Today, we’re seeing inflatables for use in disaster relief. There's a hospital in Haiti produced by Medecin Sans Frontieres (Doctors Without Borders) that has a structure of inflatable ribs with a tarp on top of them.

How did you come up with the idea that dParty attendees must wear monochrome outfits?

Katie and I began thinking about the theme for the party right after last year’s Common Boston festival. We spent a weekend brainstorming all these ideas for what Common Boston Week could be. It was fun: We had this really, really long list.

One theme we'd come up was "Transience and Transcendence," which would the highlight Boston's history as a city of transients, but also how that could be transcended: for example, how, as a student city, the institutions that give Boston a sense of permanence also ensure a shifting population.

And so, we started thinking about an event where people would come dressed in a solid color and how possibly those colors might tie to the subway line that the wearers live on—and what it would look like to see groups of people walking around the city in a solid color, making traces after the event.

It’s sort of esoteric, I guess, but that was the beginning of the idea for the party. And then that evolved into the idea for the dParty, which we wanted to make a benefit while being really fun and artistic, since it's supposed to be a networking event for designers and lovers of design.

Aren’t you a bit worried that all the architects will come dressed in black?

We wondered if we should outlaw black and thought no, actually, that would be pretty cool to have people in all black.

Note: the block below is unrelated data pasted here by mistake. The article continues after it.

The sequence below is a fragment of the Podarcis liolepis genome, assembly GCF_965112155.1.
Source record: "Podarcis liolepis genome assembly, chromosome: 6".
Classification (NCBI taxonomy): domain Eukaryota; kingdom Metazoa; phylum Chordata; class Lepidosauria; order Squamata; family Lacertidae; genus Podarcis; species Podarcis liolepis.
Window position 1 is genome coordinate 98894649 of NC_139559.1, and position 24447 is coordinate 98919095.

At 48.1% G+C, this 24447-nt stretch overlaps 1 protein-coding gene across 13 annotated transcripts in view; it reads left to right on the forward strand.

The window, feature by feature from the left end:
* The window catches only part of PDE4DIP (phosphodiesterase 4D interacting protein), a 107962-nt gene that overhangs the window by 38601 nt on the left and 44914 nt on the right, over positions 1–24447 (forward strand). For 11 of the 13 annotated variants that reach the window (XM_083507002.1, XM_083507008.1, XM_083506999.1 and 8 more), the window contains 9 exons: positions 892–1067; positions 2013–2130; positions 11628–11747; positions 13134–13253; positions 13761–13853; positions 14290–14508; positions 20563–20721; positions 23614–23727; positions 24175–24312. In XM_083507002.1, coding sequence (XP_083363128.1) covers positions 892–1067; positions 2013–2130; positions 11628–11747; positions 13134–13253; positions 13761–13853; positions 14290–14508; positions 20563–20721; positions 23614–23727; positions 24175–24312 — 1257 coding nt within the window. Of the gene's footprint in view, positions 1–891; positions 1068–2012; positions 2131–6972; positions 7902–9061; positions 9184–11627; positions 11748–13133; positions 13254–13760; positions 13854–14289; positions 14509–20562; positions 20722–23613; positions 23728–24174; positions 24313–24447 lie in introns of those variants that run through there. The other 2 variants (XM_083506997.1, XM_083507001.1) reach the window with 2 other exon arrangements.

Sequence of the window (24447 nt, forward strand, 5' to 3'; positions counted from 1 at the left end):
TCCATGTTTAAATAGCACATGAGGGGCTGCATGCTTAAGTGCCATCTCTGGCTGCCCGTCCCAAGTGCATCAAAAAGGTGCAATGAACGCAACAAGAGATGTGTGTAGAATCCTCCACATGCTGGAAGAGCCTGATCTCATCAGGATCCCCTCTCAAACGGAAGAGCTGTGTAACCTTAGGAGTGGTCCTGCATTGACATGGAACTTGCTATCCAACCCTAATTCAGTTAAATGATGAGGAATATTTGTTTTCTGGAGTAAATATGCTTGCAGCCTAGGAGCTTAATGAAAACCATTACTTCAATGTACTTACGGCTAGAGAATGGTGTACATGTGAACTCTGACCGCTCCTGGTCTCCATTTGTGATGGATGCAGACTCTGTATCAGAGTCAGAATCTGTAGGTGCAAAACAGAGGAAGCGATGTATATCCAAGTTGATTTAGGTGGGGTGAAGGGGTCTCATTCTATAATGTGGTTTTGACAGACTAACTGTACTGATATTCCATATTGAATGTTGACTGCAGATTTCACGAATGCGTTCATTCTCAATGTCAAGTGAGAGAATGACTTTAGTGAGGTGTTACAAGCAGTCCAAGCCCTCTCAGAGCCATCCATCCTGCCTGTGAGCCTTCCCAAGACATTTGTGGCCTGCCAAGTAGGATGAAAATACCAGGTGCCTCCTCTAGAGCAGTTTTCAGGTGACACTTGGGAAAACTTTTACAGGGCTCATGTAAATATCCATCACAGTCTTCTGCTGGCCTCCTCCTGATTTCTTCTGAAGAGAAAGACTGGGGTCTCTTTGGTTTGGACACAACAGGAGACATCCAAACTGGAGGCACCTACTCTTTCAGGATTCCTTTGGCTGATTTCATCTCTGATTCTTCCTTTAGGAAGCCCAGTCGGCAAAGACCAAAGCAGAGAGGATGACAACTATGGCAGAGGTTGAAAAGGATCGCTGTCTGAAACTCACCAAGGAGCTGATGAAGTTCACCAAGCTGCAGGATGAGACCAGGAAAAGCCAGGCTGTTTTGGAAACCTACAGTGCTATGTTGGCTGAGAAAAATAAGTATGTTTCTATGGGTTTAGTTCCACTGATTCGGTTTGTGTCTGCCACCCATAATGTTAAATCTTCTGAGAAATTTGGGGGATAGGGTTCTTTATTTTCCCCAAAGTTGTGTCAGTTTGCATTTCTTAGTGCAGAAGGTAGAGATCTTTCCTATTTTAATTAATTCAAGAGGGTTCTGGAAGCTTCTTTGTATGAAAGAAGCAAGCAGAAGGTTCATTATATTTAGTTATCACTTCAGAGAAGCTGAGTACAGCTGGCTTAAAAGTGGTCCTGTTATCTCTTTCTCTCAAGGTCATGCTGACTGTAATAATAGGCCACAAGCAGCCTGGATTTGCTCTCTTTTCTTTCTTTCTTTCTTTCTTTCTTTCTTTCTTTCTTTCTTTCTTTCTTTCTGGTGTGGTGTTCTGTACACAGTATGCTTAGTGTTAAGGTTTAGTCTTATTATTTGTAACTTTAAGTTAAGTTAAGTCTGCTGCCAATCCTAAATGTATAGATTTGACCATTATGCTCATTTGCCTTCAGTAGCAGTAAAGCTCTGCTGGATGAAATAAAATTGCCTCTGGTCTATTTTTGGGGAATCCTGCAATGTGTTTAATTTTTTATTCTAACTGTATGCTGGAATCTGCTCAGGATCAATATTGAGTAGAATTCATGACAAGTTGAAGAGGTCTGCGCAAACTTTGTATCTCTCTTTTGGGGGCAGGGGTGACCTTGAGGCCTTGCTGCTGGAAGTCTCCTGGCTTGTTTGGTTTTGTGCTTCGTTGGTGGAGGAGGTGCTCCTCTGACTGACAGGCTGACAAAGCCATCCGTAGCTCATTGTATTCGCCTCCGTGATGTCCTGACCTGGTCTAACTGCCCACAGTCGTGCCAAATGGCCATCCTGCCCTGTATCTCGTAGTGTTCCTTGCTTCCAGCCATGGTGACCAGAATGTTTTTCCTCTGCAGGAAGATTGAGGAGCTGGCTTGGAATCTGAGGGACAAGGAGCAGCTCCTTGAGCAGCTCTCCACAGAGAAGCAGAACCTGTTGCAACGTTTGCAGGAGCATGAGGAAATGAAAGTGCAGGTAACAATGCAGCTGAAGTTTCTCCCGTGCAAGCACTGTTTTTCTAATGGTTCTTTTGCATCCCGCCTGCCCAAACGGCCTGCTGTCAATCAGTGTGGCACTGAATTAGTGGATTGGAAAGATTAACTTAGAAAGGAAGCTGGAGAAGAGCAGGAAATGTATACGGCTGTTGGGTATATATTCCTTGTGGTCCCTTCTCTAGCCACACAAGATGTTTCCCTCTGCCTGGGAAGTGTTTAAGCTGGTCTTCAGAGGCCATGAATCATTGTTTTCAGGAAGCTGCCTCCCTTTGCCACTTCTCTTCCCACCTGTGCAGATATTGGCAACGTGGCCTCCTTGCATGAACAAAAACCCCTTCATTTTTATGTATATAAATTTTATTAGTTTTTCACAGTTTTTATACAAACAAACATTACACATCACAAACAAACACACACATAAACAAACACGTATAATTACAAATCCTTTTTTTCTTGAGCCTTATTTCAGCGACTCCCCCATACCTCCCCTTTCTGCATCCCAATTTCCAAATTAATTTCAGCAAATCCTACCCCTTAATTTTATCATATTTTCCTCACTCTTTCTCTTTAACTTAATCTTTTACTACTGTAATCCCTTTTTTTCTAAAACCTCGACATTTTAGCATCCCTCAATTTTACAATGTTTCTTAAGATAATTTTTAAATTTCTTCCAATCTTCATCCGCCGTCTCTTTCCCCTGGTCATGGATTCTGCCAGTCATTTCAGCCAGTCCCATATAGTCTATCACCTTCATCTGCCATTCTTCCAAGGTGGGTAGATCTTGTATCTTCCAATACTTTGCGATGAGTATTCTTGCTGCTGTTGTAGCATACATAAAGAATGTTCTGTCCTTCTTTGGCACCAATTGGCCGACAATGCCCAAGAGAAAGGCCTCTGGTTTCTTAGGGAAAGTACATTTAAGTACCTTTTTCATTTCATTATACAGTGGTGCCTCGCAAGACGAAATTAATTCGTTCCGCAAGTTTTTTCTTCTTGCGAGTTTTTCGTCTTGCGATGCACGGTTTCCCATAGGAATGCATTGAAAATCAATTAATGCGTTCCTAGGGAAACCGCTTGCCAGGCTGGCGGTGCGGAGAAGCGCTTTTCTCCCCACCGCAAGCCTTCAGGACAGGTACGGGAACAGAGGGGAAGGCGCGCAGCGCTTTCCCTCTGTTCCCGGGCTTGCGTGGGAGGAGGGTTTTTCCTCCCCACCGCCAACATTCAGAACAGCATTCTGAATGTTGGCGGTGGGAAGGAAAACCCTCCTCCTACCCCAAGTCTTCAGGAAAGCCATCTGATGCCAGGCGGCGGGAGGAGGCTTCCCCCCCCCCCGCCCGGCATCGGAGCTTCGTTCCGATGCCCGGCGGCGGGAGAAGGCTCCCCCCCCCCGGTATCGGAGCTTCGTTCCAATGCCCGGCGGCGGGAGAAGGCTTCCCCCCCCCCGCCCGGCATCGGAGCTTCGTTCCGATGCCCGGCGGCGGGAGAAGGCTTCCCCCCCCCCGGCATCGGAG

So when you are not volunteering with Common Boston in your free time, what do you do at your day job?

I work at Enterprise Community Partners, which is a national community-development intermediary with a number of programs that are meant to improve the quality of affordable housing, as well as to finance it and make it happen.

I work specifically in their Design Initiatives Department. We're a small department, but our role is really to advocate for high-quality design in affordable housing. We have two major initiatives.

The first one is the Rose Architectural Fellowship, a program that brings together nonprofit developers and young architects who are interested in learning about affordable-housing design and development. Enterprise selects host organizations: nonprofit community-based developers from around the country that have a strong project pipeline but are also the right size to bring a person in where they can really make an impact.

Once those organizations have been selected, Katie Swenson (my boss) works with them to develop a work plan for the three-year fellowship. We then put out a call for applications: really, a job opportunity where the applicants can look at a work plan and they see what they'll be doing for three years. The fellows are all architects--usually people who have demonstrated a commitment to communities in the past, whether it's through community-based design practice or even having worked with developers. Once selected, architect fellows work at the organizations for a period of three years, and the fellowship pays their stipend.

The other initiative I've been working on is the Affordable Housing Design Leadership Institute, which is taking place for the first time this July in Minneapolis. Basically, we’re gathering all the people you need at the table in order to talk about affordable housing design for a two-and-a-half-day event to unpack all the design, policy, regulatory and financial issues in affordable housing with the goal of better understanding how to achieve design excellence.

The idea is based on the Mayors’ Institute on City Design, where eight mayors are invited to attend and a design resource team made up of architects and landscape architects help educate the mayors about the role the design plays in their cities.

Our event is bringing together eight affordable-housing developers, both for profit and nonprofit, with a project in the schematic design phase to the institute; eight “design research team members,” (top-notch architects who have a history of really excellent design for affordable housing), finance people, urban planners and policy people. The first half-day features a keynote address and a public reception, and then there will be two days of closed-door charettes.


Top photo: Mary Hale.